A Stockton, California, man and his family were exiting a flight on their way to retrieve their son’s body after he was killed in Afghanistan last Saturday. In a shameful example of entitlement and self-absorption, passengers in first class booed the family as they passed through the pricey cabin.
Why? Because the pampered few might miss their next flight if the grieving family de-planed first — something the crew requested.
Sgt. John Perry, 30, died at Bagram Airfield when he stopped a suicide bomber. He sacrificed his life to save his fellow soldiers. The suicide bomber was attempting to reach soldiers running in a 5K race to benefit disabled soldiers at Bagram Airfield, as The Daily Mail reported.
The heroic soldier had deployed twice in support of Operation Enduring Freedom. He’d been awarded a Purple Heart, a Bronze Star and many other decorations.
Perry’s father, Marine veteran Stewart Perry, told the Mail that his son, a combat instructor, and the others who died — Pfc. Tyler Lubelt and two Army contractors who also perished in the blast — are heroes. They saved as many as 100 lives by thwarting the attack.
Perry told The Record that he and his wife, Kathy, along with their daughter, were flying on American Airlines from Sacramento, California, to Philadelphia, with a flight transfer in Phoenix. From Philadelphia, they eventually flew to Dover Air Force Base in Delaware to receive their son’s remains.
“This was really upsetting, and it made us cry more,” said Perry.
For unknown reasons, Perry said, the flight to Phoenix was 45 minutes late. The crew was worried the delay might cause the Perry family to miss their connecting flight.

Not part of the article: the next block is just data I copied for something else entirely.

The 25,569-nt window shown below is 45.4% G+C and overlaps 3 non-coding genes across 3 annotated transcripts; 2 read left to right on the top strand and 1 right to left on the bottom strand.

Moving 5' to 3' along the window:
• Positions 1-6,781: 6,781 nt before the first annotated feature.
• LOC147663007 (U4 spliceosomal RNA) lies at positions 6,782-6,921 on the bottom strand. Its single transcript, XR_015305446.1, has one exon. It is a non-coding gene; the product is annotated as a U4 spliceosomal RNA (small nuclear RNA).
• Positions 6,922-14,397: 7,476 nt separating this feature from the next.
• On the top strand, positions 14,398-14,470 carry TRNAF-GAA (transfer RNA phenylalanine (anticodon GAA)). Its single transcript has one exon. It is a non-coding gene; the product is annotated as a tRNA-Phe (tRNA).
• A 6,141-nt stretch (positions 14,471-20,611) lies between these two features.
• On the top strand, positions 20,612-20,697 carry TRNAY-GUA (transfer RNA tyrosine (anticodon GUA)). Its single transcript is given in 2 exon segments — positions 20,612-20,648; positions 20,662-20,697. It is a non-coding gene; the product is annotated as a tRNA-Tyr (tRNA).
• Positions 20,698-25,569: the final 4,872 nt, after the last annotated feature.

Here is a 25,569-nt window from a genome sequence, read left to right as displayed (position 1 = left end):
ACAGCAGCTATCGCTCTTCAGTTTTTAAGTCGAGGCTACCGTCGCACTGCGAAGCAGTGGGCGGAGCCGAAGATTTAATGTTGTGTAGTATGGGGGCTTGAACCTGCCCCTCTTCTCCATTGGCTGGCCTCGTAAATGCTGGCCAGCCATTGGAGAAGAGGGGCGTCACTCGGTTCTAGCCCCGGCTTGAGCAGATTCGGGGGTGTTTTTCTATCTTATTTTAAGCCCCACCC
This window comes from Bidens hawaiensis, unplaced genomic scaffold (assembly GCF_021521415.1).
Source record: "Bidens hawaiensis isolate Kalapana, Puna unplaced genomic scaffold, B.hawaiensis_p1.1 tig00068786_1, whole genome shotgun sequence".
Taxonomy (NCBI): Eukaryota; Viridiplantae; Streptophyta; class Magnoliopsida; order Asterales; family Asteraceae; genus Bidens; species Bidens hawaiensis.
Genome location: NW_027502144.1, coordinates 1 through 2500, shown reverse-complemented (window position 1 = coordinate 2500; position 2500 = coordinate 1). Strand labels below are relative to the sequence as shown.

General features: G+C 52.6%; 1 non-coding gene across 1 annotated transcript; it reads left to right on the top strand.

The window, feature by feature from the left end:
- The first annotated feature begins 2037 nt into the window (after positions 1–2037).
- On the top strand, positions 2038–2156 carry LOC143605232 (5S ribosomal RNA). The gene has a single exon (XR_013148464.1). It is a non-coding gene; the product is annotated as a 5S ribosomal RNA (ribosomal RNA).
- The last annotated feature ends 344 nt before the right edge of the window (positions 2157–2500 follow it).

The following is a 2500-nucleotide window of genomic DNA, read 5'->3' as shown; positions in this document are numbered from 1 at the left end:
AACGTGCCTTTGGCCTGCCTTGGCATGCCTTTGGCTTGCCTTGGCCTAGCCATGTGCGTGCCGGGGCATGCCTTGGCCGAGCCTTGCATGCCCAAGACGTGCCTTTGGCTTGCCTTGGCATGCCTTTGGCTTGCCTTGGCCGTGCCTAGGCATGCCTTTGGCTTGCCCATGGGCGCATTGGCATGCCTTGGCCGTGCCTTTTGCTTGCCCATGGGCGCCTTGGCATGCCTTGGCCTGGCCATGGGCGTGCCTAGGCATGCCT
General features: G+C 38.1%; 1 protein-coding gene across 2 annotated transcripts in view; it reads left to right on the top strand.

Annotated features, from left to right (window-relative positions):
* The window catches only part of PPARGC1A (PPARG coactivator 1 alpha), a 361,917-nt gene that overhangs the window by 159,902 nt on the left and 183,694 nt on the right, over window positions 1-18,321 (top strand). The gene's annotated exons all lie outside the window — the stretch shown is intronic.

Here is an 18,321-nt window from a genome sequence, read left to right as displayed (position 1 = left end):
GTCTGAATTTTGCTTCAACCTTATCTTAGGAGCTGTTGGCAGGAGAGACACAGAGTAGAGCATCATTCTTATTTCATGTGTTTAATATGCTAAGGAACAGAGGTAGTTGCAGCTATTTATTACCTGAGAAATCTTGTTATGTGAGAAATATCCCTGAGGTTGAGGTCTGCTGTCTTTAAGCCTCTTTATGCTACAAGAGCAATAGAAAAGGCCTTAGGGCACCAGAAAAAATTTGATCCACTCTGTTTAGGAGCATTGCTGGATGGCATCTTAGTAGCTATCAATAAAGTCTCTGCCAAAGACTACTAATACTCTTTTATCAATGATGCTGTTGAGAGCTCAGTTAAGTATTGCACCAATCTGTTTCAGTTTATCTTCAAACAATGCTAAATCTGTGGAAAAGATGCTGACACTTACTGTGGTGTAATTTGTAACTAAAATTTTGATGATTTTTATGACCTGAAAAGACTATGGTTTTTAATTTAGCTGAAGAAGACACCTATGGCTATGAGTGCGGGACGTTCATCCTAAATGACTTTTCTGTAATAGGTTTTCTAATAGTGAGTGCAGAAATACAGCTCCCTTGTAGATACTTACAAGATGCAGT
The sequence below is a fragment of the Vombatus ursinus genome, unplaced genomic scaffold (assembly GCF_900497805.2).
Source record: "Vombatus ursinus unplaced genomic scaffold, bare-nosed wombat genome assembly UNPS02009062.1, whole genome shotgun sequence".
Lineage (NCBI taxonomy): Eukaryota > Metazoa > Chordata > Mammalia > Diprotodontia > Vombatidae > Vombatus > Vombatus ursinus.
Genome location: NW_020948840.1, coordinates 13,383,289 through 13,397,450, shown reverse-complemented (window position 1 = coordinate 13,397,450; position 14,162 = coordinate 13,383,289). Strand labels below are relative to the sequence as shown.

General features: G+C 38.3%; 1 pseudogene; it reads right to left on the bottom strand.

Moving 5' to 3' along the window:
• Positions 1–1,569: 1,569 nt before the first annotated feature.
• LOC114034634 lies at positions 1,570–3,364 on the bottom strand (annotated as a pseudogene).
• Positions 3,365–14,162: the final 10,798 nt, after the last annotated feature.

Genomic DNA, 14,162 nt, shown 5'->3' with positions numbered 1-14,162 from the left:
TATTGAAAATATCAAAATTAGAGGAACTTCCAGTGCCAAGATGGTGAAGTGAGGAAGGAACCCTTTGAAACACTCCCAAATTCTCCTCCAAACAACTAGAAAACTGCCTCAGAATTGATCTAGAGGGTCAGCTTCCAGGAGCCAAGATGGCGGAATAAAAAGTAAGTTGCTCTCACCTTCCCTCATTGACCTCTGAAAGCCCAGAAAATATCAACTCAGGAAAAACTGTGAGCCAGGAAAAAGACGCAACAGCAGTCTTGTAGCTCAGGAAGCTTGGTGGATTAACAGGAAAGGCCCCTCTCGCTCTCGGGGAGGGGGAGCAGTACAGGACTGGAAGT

So when the plane landed in Phoenix, the captain made an announcement for all passengers to remain seated so that a “special military family” pass, Perry said.
“Some people were saying, ‘This is just baloney,’ and, ‘I paid for first-class for this?'” Perry told The Record. “It was disgusting behavior from people in first class. It was terrible to see.”
The comments from the first-class elites, who were unwilling to bend for a military family, drove the Perrys to tears as they walked through the cabin. “To hear the reaction of the flight being delayed because of a Gold Star family, and the first-class cabin booing — that was really upsetting, and it made us cry some more,” Perry told news station KOVR.
This cruel behavior by the favored few illuminates the pressing need to put our veterans and their families at the front of our American consciousness. The frightening example of a lack of empathy and compassion shows how respect for our military members and their families must be modeled to our children — respect for those heroes who provide our very freedom to ride in the comfort of first-class on an airplane, should we wish to and be able to afford it.
Perry said American Airlines did all they could for the family. He said, “You could see the disappointment from the flight crew,” regarding the behavior of fellow passengers.
The grieving father also told the Mail his son’s death should remind Americans why the flag is sacred. “It’s not for protest — it’s for the death of the people saving us. That’s what it’s for.”
Vice President Joe Biden was one of many dignitaries assembled at Dover Air Force Base to honor the fallen hero as his body returned to the U.S. “We really appreciate what Vice President Biden did,” Perry told the Mail. “He stood on that flight line and saluted with his hand across his chest.”
Sgt. Perry’s eight-year-old sister, Anita Perry, is mourning her big brother. “He was loving and caring and he did care for me,” the girl told Fox40.
Sgt. Perry leaves a wife of eight years, Julianne, and two children, ages five and four. His wife told the Mail her husband will be laid to rest at Arlington National Cemetery in Virginia with full military honors. His family members had a memorial service in their hometown on Thursday.
A GoFundMe page is helping to support the family and has raised more than $20,500 as of Friday evening, surpassing the goal of $20,000. “I was told he was found protecting a female soldier,” the proud and grieving father told The Record. “He didn’t get to live a full life … but he lived.”